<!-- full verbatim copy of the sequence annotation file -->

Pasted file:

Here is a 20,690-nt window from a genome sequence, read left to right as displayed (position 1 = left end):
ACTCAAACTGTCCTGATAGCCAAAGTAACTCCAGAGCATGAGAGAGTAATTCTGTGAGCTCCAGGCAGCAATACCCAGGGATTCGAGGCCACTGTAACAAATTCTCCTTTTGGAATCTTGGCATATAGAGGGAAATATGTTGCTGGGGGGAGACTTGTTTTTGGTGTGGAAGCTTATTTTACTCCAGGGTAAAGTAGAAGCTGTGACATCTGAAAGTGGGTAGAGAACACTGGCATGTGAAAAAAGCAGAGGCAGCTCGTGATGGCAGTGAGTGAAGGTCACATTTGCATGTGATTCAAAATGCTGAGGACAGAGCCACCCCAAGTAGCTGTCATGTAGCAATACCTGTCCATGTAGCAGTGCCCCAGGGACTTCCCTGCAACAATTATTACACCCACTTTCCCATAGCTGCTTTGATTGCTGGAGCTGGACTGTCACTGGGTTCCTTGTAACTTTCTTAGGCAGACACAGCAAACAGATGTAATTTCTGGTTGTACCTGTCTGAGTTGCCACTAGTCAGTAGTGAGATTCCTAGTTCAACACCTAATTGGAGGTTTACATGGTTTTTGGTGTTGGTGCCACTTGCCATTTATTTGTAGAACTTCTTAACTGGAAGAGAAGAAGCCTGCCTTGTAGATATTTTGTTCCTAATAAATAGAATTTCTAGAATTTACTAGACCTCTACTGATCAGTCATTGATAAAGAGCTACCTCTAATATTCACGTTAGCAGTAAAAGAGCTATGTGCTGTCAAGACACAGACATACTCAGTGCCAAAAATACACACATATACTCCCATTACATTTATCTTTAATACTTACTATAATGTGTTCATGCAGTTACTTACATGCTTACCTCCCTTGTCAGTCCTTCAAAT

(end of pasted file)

Here is a 20,690-nt window from a genome sequence, read left to right as displayed (position 1 = left end):
ACTCAAACTGTCCTGATAGCCAAAGTAACTCCAGAGCATGAGAGAGTAATTCTGTGAGCTCCAGGCAGCAATACCCAGGGATTCGAGGCCACTGTAACAAATTCTCCTTTTGGAATCTTGGCATATAGAGGGAAATATGTTGCTGGGGGGAGACTTGTTTTTGGTGTGGAAGCTTATTTTACTCCAGGGTAAAGTAGAAGCTGTGACATCTGAAAGTGGGTAGAGAACACTGGCATGTGAAAAAAGCAGAGGCAGCTCGTGATGGCAGTGAGTGAAGGTCACATTTGCATGTGATTCAAAATGCTGAGGACAGAGCCACCCCAAGTAGCTGTCATGTAGCAATACCTGTCCATGTAGCAGTGCCCCAGGGACTTCCCTGCAACAATTATTACACCCACTTTCCCATAGCTGCTTTGATTGCTGGAGCTGGACTGTCACTGGGTTCCTTGTAACTTTCTTAGGCAGACACAGCAAACAGATGTAATTTCTGGTTGTACCTGTCTGAGTTGCCACTAGTCAGTAGTGAGATTCCTAGTTCAACACCTAATTGGAGGTTTACATGGTTTTTGGTGTTGGTGCCACTTGCCATTTATTTGTAGAACTTCTTAACTGGAAGAGAAGAAGCCTGCCTTGTAGATATTTTGTTCCTAATAAATAGAATTTCTAGAATTTACTAGACCTCTACTGATCAGTCATTGATAAAGAGCTACCTCTAATATTCACGTTAGCAGTAAAAGAGCTATGTGCTGTCAAGACACAGACATACTCAGTGCCAAAAATACACACATATACTCCCATTACATTTATCTTTAATACTTACTATAATGTGTTCATGCAGTTACTTACATGCTTACCTCCCTTGTCAGTCCTTCAAAT